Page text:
The official USMC Unit Diary records confirm Charlie One’s tragic losses during that single day. Five of my Marines were killed outright, and another twenty-two were badly wounded and medically evacuated on 13 February 1968.

Bowden claims that our battalion commander spent the remainder of February 13thtrying to get his men back to Mang Ca (adjacent to the 1stARVN Division Compound along the northern wall of the Citadel, which was nearly a mile behind the “front line”) in one piece. Although Alpha Company did pull back to Mang Ca after being devastated by the initial enemy rocket attack, the Marines of Charlie 1/5 and that Bravo platoon on our left flank pulled back just one block from phase line green and spent the night in houses on the north side of that street.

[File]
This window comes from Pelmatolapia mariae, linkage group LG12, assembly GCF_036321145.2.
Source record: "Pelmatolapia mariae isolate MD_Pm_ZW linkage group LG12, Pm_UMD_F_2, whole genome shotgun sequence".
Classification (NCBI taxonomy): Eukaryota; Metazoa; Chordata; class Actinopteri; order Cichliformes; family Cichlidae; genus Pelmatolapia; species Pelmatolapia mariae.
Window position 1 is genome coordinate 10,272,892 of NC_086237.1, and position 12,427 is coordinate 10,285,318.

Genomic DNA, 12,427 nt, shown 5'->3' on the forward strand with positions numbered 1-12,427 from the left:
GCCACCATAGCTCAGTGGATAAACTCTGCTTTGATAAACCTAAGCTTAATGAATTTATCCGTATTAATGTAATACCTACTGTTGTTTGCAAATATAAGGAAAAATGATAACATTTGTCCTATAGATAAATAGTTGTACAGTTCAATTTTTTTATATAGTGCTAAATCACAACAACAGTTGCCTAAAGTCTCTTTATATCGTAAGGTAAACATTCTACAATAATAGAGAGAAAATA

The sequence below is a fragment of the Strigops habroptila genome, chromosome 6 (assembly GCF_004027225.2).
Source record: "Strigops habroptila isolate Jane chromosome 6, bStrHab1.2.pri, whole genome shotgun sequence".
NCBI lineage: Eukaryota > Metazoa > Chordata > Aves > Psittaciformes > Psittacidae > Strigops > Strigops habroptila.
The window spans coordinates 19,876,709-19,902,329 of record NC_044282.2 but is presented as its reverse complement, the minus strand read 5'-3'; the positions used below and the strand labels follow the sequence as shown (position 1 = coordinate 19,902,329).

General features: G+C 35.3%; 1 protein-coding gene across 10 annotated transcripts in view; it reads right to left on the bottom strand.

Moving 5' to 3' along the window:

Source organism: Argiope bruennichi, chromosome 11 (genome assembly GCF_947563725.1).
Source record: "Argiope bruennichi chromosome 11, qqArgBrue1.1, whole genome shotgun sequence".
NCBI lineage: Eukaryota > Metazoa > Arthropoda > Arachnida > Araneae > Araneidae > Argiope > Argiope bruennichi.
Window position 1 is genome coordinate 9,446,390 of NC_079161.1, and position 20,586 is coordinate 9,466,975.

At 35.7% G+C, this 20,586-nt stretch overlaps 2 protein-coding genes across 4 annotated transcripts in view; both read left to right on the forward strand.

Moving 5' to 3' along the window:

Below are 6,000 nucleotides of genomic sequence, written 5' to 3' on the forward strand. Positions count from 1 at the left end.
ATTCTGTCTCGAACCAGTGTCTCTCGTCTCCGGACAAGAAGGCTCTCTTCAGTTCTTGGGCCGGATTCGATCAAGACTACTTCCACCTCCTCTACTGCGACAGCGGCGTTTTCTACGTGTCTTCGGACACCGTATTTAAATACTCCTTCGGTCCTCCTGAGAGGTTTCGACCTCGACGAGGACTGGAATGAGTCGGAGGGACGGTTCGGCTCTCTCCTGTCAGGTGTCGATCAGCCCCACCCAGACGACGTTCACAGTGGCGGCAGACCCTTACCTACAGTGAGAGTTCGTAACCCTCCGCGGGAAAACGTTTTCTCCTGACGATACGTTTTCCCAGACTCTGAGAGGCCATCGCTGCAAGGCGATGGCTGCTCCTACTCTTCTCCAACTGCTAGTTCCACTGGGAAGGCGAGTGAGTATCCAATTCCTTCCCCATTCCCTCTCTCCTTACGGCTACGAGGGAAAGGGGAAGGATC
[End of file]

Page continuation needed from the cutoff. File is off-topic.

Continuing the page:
Bowden did not do his homework, let alone perform focused, effective research on this battle, which is considered by historians to be critically important in Marine Corps history. Yet, because of all the awards and recognition, it gives me great pain to know that this is the book that our children and grandchildren will refer to. This is the book that young Marines will read in training. This is the book that attempts to look at every angle – the enemy, the anti-war movement, the complicated beginnings and the inglorious end of the war – yet this is also the book that allows critical learning and many truths to be lost to history.

Mark Bowden should offer an apology to all of us who fought in this historic battle and especially to the Cheatwood family.

References:

Recently published, detailed reviews of Mark Bowden’s book, Hue, 1968, here:

http://nicholaswarr.com/critical-review-hue-1968-mark-bowden